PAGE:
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TAG Resources strives to provide a comfortable retirement for all employees
by providing employers of all sizes with the market’s most comprehensive end to end retirement program.

[caption id="attachment_1730" align="alignright" width="315"] From McKinsey Global Institute, Independent work: Choice, necessity, and the gig economy[/caption] According to the most recent information from the McKinsey Global Institute's studies of the Gig Economy, up to 68 million people participate, in some form or fashion, in independent work...

The United States Small Business Administration establishes small business size standards on an industry-by-industry basis, but generally specifies a small business as having fewer than five hundred employees for manufacturing businesses and less than $7.5 million in annual receipts for most non-manufacturing businesses. A Financial Advisor, Insurance Consultant, Employee...

There are several common myths around retirement plans that prevent small businesses from offering these benefits, but the facts can help small business owners understand the value of 401(k)s and how they can build upon business success.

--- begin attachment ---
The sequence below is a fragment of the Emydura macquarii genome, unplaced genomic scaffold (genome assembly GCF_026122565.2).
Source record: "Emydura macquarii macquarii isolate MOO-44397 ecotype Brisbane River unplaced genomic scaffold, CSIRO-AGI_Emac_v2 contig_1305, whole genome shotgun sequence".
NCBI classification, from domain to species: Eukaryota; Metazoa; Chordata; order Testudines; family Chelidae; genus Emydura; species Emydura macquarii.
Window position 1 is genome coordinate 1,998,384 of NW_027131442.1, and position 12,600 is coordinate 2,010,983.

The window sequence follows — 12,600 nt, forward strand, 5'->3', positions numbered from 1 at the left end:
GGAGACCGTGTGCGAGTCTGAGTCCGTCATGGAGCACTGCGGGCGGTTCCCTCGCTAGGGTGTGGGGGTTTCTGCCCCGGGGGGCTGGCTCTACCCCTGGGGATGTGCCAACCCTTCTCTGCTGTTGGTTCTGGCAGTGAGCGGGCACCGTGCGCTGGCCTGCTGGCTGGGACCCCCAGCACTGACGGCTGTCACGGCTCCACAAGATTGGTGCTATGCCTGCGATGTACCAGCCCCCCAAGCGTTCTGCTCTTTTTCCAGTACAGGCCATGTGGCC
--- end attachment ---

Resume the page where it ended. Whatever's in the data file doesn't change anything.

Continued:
Here are 5 common 401(k) misconceptions:

Myth No. 1: Offering a 401(k) plan is too expensive.

Fact: According to a recent survey from a national payroll provider, 59 percent of small business owners who don’t offer a retirement plan think they can't afford it. The truth is, the tax benefits from retirement plans help offset the cost. Business owners can deduct 401(k) expenses and contributions, such as administrative fees, employer matching, or profit-sharing, on business taxes, plus tax incentives for new plans can be as high as $1,500 ($500 a year for three years).

Myth No. 2: My company is too small to offer a 401(k) plan.

Fact: Business owners can start small with a plan that can grow with the business. The truth is, retirement plans exist for all business sizes, including sole proprietorships. 

Myth No. 3: Employees can’t afford a 401(k) plan.

FactThe truth is, It doesn’t take much to get started. An employee’s daily small coffee costs around $1.64, totaling around $18,000 over 30 years. Factoring in compounding interest, that same $1.64 per day in 401(k) contributions can amount to $60,644 over 30 years (assuming an investment return of seven percent).

Myth No. 4: Employees aren’t interested in a 401(k).

Fact: According to the Federal Reserve Board’s Report on the Economic Well-Being of U.S. Households, nearly one-third of Americans have no retirement savings, but a study by MetLife found that 64 percent of employees said that a retirement plan is critical or very important. The truth is, employees are interested in solutions to help secure their families’ future and their own.

Myth No. 5: An IRA is enough.

Fact: A 401(k) plan has many advantages compared to a SIMPLE IRA. The maximum annual salary deferral is higher for 401(k) plans than that of a SIMPLE IRA and the 401(k) plan catch-up contribution over the age of 50 is double that of a SIMPLE IRA. The truth is, 401(k) plans also feature profit-sharing, loan availabilities, and Roth option opportunities that SIMPLE IRAs do not.